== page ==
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National Association of Convenience Stores NACS 30 years of service 1961-1991 April 17, 1992 Mr.

John L Wodatch, Director Office of the Americans with Disabilities Act Civil Rights Division U.S. Department of Justice P.O. Box 66118 Washington, D.C. 20035-6118 Dear Mr. Wodatch: The National Association of Convenience Stores respectfully requests guidance on the interpretation and application to the convenience store industry of certain provisions of the final regulations implementing the Americans with Disabilities Act ("ADA"), which the Department of Justice issued on July 26, 1991. 56 Fed. Reg. 35,543 (1992). NACS is a national trade association representing over 1,400 retail members that operate more than 64,000 convenience stores. A typical convenience store ranges from only 1,500 to 5,000 square feet in size with a majority between only 2,000 and 3,000 square feet. Convenience stores are usually densely stocked with 2,000 to 3,500 units of merchandise, including grocery items, tobacco products, health and beauty aids, and confectionery items. Many convenience stores also offer prepared foods to go, frozen foods, beer and wine, general merchandise, and gasoline. Convenience stores generally offer extended hours of operation. In 1989, the most recent year for which statistics are available, the average convenience store had 5.9 employees. However, on average, only one to two employees were generally on duty at any given time. Specifically, NACS seeks guidance concerning the requirements for barrier removal under section 36.304 of the final regulations. 56 Fed. Reg. at 35,597-8. First, NACS is concerned about the extent of its obligation to remove barriers under subsection 36.304(d)(2). That part states: If as a result of compliance with the alteration requirements specified in paragraph (d)(1) of this section, the measures required to remove a barrier would not be readily achievable, a public

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April 17, 1992 Page 2 accommodation may take other readily achievable measures to remove the barrier that do not fully comply with the specified requirements. Such measures include, for example, providing a ramp with a steeper slope or widening a doorway to a narrower width than those mandated by the alterations requirements. The requirements specified in paragraph (d)(1) are the requirements applicable to alterations under sections 36.402 and sections 36.404-36.406 of the final regulations. 56 Fed. Reg. at 35,559-35,602. Subsection 36.406(a) specifically requires that alterations meet the ADA Accessibility Guidelines ("ADAAG") that were published by the Attorney General as an appendix to the final rules. 56 Fed. Reg. at 35,605. Thus, it appears that places of public accommodations must remove barriers only if removal of those barriers results in reaching or exceeding the ADAAG standards. However, NACS is concerned that the final regulations may be interpreted to require barrier removal even if such removal would not result in reaching or exceeding the ADAAG accessibility standards. Thus, if widening, a continuous aisle to 32 inches is readily achievable, such widening could be required even though the ADAAG accessibility standard for continuous aisle width for a single wheelchair is 36 inches. See 56 Fed. Reg. at 35,620. NACS seeks the Justice Department's guidance on this issue. Second, NACS seeks guidance on whether the reach range requirements of sections 4.2.5 and 4.2.6 of the ADAAG are relevant to the barrier removal requirements for convenience store operators. See 56 Fed. Reg. at 35,620-35,625. The ADAAG accessibility standards for new construction do not require "[s]helves or display units allowing self-service by customers in mercantile occupancies" to comply with requirements for accessible reach range. ADAAG 4.1.3(12)(b); 56 Fed. Reg. at 35,615. Thus, it appears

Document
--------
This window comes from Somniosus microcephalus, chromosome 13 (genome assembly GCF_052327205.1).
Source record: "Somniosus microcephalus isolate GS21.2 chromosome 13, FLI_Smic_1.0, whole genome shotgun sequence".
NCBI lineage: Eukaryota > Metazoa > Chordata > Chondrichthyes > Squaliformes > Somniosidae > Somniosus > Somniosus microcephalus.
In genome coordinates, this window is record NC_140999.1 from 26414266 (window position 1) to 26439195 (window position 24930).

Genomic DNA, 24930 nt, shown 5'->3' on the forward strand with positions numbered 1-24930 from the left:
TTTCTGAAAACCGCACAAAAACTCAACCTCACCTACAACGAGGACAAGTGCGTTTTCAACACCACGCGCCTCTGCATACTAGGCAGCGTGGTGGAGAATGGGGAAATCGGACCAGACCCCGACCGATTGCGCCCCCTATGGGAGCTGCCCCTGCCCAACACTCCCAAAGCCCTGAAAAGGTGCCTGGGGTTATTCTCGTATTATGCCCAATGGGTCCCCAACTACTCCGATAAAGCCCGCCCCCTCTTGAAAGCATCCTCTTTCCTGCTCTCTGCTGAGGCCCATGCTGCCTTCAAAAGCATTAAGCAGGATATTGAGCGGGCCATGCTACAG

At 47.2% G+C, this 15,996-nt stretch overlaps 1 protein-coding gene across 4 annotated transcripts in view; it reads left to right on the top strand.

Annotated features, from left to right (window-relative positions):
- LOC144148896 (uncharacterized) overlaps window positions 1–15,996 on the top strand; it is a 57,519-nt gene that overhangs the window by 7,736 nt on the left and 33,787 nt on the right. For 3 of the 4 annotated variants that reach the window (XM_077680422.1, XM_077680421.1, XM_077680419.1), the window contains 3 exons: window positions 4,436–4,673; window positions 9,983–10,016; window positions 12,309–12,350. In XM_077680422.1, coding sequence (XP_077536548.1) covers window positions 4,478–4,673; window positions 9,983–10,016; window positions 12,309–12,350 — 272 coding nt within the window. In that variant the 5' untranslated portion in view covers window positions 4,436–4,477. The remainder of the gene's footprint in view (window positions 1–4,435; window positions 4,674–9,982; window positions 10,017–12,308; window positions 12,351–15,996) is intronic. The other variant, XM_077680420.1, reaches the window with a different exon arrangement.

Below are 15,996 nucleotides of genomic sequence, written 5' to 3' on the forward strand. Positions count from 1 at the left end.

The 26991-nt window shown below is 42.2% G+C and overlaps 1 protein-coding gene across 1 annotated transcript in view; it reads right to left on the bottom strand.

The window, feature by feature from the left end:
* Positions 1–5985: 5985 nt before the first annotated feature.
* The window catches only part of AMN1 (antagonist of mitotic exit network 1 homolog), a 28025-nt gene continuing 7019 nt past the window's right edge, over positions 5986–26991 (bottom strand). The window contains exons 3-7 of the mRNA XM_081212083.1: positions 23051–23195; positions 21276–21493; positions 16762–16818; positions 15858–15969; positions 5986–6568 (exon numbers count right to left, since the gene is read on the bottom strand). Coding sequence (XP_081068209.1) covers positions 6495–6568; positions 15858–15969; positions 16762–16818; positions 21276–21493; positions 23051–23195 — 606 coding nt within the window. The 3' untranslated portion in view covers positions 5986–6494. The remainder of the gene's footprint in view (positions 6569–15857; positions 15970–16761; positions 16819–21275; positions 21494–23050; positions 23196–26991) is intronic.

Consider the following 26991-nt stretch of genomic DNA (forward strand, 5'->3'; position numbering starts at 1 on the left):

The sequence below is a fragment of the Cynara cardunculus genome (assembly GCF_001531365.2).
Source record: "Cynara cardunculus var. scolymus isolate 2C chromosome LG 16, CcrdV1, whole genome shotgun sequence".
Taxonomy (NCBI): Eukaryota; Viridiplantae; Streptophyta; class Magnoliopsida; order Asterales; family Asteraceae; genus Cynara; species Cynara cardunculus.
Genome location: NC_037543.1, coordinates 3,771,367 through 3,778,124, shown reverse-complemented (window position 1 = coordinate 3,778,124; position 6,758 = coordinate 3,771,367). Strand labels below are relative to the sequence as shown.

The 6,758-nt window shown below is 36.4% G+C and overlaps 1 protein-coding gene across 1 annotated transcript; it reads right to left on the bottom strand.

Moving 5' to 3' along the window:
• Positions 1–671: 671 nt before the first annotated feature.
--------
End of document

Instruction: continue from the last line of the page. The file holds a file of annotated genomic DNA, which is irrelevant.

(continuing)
that while newly constructed convenience stores need not comply with the reach requirements, existing convenience stores must remove barriers to satisfy those requirements if doing so would be readily achievable. NACS requests your assistance in resolving this apparently anomalous situation. NACS looks forward to working with the Justice Department to assist its members in complying with the ADA. Thank you very much for your assistance with these requests. Sincerely,

Marc N. Katz Manager, Congressional Affairs

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